Written By: Morgan Jones – Corporate Finance
Good news reports from Brazil have been few and far between in recent years. Political instability associated with high-level corruption has shaken investor confidence and ushered in the deepest recession Brazil has seen in decades. Adding to Brazil’s worries are the oil-price collapse, which started in 2014, and the end of the commodity super-cycle, as Chinese demand tapers off. Both represent substantial losses to Brazil’s exports and a reduction in economic performance. In June of this year, the country posted the largest budget deficit for the month of June—a total of US$6.21 billion.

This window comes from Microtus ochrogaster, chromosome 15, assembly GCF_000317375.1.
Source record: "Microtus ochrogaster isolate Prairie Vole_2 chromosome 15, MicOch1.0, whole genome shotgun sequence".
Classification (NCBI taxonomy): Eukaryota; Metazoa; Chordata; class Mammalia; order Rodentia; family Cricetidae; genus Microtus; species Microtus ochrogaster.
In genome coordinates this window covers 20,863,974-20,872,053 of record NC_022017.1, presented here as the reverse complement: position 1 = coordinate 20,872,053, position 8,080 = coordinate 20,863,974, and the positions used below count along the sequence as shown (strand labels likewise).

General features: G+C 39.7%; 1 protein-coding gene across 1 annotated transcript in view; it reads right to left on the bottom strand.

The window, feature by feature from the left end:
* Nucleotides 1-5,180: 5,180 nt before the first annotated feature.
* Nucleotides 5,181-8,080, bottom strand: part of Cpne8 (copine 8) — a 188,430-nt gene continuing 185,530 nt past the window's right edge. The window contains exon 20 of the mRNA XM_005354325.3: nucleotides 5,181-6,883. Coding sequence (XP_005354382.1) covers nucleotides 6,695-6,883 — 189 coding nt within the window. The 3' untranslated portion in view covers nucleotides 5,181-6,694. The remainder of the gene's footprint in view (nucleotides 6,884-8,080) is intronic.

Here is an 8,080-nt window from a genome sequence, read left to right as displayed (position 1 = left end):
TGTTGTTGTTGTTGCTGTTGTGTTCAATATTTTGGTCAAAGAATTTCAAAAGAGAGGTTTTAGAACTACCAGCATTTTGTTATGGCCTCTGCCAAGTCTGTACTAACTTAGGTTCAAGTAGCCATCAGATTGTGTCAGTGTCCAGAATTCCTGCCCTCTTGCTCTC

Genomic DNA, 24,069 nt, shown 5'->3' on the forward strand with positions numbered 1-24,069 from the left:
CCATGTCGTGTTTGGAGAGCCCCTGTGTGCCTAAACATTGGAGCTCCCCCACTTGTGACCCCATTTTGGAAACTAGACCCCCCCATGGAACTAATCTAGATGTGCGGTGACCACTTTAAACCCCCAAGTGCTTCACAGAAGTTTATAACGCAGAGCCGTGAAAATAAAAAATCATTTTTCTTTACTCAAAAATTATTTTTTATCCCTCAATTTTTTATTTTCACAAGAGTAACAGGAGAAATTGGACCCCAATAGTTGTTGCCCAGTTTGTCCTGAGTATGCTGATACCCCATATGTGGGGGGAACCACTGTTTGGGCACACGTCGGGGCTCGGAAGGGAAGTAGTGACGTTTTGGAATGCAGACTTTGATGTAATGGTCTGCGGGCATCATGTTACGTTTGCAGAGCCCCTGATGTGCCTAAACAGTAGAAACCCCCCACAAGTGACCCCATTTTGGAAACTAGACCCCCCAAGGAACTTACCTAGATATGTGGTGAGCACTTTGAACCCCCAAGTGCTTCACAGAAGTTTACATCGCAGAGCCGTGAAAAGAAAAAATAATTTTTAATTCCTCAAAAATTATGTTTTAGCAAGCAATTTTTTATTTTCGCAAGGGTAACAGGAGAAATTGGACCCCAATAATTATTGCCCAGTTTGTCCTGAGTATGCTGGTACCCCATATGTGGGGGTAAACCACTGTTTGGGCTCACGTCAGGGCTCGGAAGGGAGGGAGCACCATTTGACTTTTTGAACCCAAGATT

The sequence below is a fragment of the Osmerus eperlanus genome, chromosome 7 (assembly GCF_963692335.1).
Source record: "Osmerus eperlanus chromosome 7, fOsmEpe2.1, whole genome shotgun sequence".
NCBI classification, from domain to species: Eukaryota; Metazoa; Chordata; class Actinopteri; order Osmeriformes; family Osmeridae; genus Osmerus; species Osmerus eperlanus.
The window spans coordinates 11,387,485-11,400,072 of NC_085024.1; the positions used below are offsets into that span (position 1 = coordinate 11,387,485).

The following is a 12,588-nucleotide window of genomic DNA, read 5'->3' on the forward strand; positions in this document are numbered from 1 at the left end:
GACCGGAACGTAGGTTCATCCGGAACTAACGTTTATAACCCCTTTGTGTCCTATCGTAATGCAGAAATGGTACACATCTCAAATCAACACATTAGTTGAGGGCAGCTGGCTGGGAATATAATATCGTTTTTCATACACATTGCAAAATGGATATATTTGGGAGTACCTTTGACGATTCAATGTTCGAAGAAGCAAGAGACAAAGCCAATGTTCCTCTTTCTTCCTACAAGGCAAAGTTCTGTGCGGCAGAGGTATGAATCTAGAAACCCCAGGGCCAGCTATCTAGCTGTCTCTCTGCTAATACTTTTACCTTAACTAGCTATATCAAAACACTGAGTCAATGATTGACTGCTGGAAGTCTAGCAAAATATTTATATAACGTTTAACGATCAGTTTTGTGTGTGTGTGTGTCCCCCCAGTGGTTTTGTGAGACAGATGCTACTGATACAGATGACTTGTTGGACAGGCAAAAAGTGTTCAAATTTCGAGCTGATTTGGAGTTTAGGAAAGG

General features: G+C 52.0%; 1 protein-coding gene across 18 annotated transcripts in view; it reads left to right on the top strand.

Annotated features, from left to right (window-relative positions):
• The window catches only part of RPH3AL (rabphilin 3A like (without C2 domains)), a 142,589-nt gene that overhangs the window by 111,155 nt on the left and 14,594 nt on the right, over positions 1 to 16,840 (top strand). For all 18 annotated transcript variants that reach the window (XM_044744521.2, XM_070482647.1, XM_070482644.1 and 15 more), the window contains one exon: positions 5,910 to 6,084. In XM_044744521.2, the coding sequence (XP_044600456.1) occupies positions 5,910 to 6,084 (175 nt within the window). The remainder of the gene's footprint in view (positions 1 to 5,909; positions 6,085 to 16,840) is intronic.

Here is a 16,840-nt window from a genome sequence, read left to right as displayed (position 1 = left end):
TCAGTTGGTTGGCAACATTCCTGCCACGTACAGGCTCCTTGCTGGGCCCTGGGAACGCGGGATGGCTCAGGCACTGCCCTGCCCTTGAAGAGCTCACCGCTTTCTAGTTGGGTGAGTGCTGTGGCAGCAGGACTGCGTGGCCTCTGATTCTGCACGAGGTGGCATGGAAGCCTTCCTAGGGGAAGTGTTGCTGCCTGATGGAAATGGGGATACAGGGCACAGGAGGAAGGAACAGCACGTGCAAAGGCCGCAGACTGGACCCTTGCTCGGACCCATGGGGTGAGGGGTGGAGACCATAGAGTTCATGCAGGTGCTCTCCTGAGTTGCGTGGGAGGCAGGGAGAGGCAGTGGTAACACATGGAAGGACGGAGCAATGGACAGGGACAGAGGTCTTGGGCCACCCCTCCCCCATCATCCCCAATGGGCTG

All of this coincides with a 5-percent approval rating for interim President Michel Temer, who is currently fending off corruption allegations and maneuvering his way around criminal charges. Daily protests are occurring in a number of major Brazilian cities as citizens rail against corruption and lack of services. However, a number of factors are occurring in concert to improve conditions. Though cautious in his optimism, Brazilian Finance Minister Henrique Meirelles believes there exists the possibility for conditions to improve enough for the budget target to be raised, rather than lowered. Much is due to uncertain events that may take hold within the next year. An improving trade environment, a stabilizing political atmosphere and structural reforms are all cooperating to lift anxieties about the country’s performance. As Brazil goes to the polls in 2018, and the South American trade bloc, the Common Market of the South (Mercosur), inks a trade deal with the European Union (EU), international markets have been encouraged with the possibility for legitimate recovery.